Yet it is not exactly “global regulation”, and any alliance will have limited power at best. National pride and cultural differences – not to mention economic circumstances and geopolitical motives – could encourage some regulators to take a different path.

Then again, “standing alone” in either permissiveness or strictness is an unsustainable strategy – having risky projects flock to your jurisdiction, or decent projects flock from, would weaken economic growth and would eventually self-correct.

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And this hints at a new trend in legislation – let’s call it the “magnet” approach. Wyoming’s state legislature has cleared a bill that would, among other things:

  • Approve the use of blockchain-based records for corporations, giving them legal validity – this opens the door to development around smart contracts and blockchain-based securities.
  • Exempt cryptocurrencies from money transmitter laws. This is interesting from a semantic point of view – so, cryptocurrencies aren’t money?
  • Exempt certain types of crypto assets from securities law. It’s unclear how this would work. The approval (or not) would work on a case-by-case basis? That doesn’t sound efficient. But then again, enshrining the conditions for exemption would encourage work-arounds, such is our nature. This is also different from a semantic point of view – it appears to be the first attempt to “define” which tokens are securities and which are utilities. Making the distinction will be both sensible and extremely challenging – and will inadvertently channel development one way or another.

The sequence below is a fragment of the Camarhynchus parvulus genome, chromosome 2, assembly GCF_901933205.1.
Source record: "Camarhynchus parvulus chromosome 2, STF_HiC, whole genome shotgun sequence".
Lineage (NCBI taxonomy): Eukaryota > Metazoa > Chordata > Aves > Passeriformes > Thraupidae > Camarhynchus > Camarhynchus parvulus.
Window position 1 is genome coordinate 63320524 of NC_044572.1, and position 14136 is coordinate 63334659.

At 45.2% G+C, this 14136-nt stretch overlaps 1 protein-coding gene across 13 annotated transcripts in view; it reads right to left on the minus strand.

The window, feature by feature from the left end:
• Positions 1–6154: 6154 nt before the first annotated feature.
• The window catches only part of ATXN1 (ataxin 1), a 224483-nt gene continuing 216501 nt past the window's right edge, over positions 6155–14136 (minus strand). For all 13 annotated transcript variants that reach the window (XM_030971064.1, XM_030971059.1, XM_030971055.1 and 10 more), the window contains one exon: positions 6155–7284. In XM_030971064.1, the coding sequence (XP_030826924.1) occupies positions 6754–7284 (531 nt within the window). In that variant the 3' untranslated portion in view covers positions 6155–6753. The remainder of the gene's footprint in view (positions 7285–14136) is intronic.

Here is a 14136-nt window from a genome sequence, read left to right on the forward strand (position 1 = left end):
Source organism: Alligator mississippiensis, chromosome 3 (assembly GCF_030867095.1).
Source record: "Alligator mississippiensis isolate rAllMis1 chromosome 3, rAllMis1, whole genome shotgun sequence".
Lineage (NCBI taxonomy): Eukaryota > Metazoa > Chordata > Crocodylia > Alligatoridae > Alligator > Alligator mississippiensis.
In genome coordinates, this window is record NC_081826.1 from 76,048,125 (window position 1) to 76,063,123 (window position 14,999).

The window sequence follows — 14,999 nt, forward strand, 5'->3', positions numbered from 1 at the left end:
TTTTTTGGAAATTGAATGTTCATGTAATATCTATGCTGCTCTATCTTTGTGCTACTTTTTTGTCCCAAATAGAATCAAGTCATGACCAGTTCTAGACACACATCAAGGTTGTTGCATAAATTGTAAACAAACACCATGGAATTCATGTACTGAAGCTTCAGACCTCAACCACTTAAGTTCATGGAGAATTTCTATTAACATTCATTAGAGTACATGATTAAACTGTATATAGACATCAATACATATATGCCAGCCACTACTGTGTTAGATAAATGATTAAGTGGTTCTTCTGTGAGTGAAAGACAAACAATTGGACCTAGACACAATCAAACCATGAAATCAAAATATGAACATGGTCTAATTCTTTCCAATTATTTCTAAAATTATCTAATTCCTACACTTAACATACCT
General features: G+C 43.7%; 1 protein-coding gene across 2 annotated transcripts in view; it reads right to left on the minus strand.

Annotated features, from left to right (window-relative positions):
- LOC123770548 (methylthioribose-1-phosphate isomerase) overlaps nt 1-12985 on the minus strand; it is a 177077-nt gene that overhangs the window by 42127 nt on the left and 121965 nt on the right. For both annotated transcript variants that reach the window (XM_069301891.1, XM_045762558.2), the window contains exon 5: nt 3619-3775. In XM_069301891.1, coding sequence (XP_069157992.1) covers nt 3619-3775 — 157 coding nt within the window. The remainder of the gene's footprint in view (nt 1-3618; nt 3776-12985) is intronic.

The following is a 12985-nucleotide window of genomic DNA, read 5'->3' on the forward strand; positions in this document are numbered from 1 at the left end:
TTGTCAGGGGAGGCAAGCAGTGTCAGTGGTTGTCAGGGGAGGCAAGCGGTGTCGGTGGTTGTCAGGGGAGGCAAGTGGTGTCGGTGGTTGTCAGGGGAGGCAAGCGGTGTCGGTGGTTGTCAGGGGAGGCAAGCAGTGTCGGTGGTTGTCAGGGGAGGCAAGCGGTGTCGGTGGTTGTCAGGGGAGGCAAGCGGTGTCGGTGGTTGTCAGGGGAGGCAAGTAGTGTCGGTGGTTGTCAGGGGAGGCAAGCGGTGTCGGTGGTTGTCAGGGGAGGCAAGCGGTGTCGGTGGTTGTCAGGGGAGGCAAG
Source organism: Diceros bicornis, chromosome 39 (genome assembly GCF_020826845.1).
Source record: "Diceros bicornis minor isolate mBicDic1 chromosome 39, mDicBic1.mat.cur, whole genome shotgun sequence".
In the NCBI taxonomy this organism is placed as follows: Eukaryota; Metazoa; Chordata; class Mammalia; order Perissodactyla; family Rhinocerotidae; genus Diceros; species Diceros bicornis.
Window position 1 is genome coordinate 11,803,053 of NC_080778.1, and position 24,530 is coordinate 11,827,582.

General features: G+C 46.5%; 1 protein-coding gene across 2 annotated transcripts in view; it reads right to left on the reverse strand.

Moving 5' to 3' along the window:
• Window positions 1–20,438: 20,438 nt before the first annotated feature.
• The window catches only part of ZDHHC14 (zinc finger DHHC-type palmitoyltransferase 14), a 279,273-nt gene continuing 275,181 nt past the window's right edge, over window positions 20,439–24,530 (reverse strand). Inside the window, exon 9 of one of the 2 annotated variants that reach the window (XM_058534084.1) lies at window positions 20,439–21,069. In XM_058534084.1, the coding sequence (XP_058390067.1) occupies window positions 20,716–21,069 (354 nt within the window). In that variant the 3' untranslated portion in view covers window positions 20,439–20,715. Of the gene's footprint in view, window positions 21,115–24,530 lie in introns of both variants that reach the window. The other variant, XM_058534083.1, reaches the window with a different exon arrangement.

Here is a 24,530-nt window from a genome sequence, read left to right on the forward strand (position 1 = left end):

The challenge will lie with tokens that are both utility and security. In other words, most tokens. The majority are useful for something (they are used in a function), and holders hope that they will go up in price.

I still think that we need to accept that crypto-based tokens are a new type of asset, that will require new types of rules and oversight. We’re trying to fit a square peg into a round hole.

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This one – “Bitmain Wants to Invest in Blockchain-Powered ‘Central Banks‘” – is also particularly intriguing, in that it makes us question the “standard” definition of a central bank. A business that controls the money supply of a cryptocurrency (or digital token, if you prefer)? Yup, sounds like a central bank to me – only not one with extra-governmental authority. Maybe we need to find a new term for it.

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This article in WIRED broke my patience with innovation babble: the Vatican is hosting a hackathon.

On the surface, it looks great – yay, more innovation!

Only, technology only goes so far. Yes, it’s usually a force for good, and has been instrumental in lifting hundreds of millions out of poverty over the past few decades.